In Flanders Fields... The "Forgotten War"

This Memorial Day, I'm remembering World War I. When the guns fell silent on November 11, 1918, an estimated seventeen million people -- military and civilians -- were dead, another twenty million wounded. The numbers seem impossible to believe now, but almost a million casualties came from the Battle of Verdun alone.

Perhaps the Great War was overshadowed by the second world war, which broke out a scant twenty years later. Here in the United States, there is no national monument. Hollywood has mostly ignored it. The last of our veterans, Frank Buckles, has passed.

No one really knows how many American soldiers served in WWI. The records are spotty.

"Nobody—not the Department of Veterans Affairs, or the Veterans of Foreign Wars or the American Legion—knew how many there were," says Richard Rubin, author of the forthcoming book "The Last of the Doughboys." As far as he could tell, "that chapter of history was closed."
Nor do we know how many were fallen. Looking at the records, you will find battlefield estimates and a myriad of troops listed as "missing." At Verdun, their bones still surface from the soil, anonymous forever.

My first novel, Ghostwriter, is a story of a man who witnessed some of these terrible battles, serving in the American Field Service ambulance corps. No monument exists to the brave men and women who drove rickety Model-Ts into battlefields, dodging shells and poison gas. They are remembered only in a museum exhibit in France. But from among their number emerged some of our greatest writers: Hemingway, E.E. Cummings, Somerset Maugham, and Gertrude Stein, just to name a few.

Today, I'm remembering the fallen, the forgotten. The veterans of the Great War, the "war to end all wars," who suffered for the cause of freedom and lived to see history repeat itself as the following generation forgot the mistakes of the past, and the world erupted in another bloody conflict.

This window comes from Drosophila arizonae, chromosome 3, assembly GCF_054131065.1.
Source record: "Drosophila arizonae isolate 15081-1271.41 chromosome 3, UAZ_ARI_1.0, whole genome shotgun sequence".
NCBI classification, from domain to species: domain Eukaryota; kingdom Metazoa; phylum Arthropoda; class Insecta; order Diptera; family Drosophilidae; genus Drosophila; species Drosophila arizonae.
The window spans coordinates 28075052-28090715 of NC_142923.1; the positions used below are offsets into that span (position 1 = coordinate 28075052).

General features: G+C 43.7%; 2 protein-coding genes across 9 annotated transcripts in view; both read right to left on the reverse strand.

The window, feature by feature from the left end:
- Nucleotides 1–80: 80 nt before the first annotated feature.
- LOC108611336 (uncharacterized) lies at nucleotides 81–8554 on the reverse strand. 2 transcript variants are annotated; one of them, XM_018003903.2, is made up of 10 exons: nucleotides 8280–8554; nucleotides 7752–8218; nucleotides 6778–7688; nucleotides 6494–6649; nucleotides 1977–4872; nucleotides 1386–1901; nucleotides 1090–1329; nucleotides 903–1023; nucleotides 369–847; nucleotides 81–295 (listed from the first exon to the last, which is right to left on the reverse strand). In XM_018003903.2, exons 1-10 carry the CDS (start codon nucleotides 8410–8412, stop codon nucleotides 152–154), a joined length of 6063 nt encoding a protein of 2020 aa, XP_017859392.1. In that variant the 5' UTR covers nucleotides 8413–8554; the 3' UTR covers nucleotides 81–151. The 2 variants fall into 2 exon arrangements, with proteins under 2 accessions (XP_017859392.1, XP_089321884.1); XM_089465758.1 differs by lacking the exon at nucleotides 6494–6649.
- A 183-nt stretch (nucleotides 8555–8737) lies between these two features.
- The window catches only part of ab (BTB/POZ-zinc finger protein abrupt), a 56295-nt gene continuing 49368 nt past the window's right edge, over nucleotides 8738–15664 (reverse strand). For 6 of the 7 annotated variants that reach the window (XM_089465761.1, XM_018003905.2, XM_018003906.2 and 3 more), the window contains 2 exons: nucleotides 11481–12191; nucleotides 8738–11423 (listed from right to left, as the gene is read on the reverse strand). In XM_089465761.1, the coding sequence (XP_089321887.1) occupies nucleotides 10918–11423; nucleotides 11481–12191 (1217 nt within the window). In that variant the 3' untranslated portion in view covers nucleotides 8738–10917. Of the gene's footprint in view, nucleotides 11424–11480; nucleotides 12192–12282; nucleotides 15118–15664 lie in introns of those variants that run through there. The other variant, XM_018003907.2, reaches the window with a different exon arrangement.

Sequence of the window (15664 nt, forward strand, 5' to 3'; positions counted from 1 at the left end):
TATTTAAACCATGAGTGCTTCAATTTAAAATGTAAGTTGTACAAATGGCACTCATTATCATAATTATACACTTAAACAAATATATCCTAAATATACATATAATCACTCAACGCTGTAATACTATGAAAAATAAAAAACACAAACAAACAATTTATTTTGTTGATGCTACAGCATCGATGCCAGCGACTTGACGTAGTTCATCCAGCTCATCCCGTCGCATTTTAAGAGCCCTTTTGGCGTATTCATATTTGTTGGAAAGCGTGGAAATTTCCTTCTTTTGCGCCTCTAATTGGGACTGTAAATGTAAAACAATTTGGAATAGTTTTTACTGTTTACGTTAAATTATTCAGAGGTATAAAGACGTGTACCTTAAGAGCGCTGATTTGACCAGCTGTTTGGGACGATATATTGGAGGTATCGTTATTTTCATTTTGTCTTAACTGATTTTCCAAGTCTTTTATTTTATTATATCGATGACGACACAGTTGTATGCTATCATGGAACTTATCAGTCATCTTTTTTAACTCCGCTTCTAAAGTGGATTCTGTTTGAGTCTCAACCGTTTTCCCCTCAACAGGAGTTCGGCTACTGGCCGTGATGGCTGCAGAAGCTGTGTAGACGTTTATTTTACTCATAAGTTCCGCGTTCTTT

For them, I'll wear a poppy.


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4 comments:

  1. Very touching, and so true, Lissa. One of the saddest events to come from that war took place at the Somme, when an entire unit of 160 men was slain by a single German machine-gunner placed atop a hill at the edge of a cemetery. I created four characters to tell of it in a story titled "Machine-gun At the Crucifix", found in a short story collection titled "From the Shadows Of My Soul", on Amazon. It might be of interest to you.

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    1. Thank you, Steve Wise. I'll check that out. There are so few representations of the Great War in fiction, which is probably why its horrors have faded from our collective memory.

      One of my hopes in writing "Ghostwriter" was to honor the memory of some of our forgotten heroes.

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  2. thank you for posting this. the past few years (where i live) i haven't seen any veterans with their poppys. i was in a small southern town the other day, and i saw somne ladies from the American Legion with the poppys. i got a couple, and gave them a donation. i told them i was giving the poppys away, and wanted to be sure the white tag was on them. i thought it gave an explanation of the poppy. the ladies asked me to wait, and they gave me a larger sheet with a detailed explanation. they then asked me, "do you know why we have the poppy?" i said, "yes, it's because of Flanders Field." they were surprised i knew. they told me not a lot of people know that. as it saddened me to hear that, however it made these ladies very happy that someone knew. i have a large poppy on my door, and one i will wear as well. i wish more Americans thought more of Memorial Day than just a paid Federal holiday. thank you again for your post. it was very touching.

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    1. Thank you. I'll be searching for those American Legion flower sellers myself today. There used to be a fellow who sold them in front of the grocery store every year; I haven't seen him in a few years.

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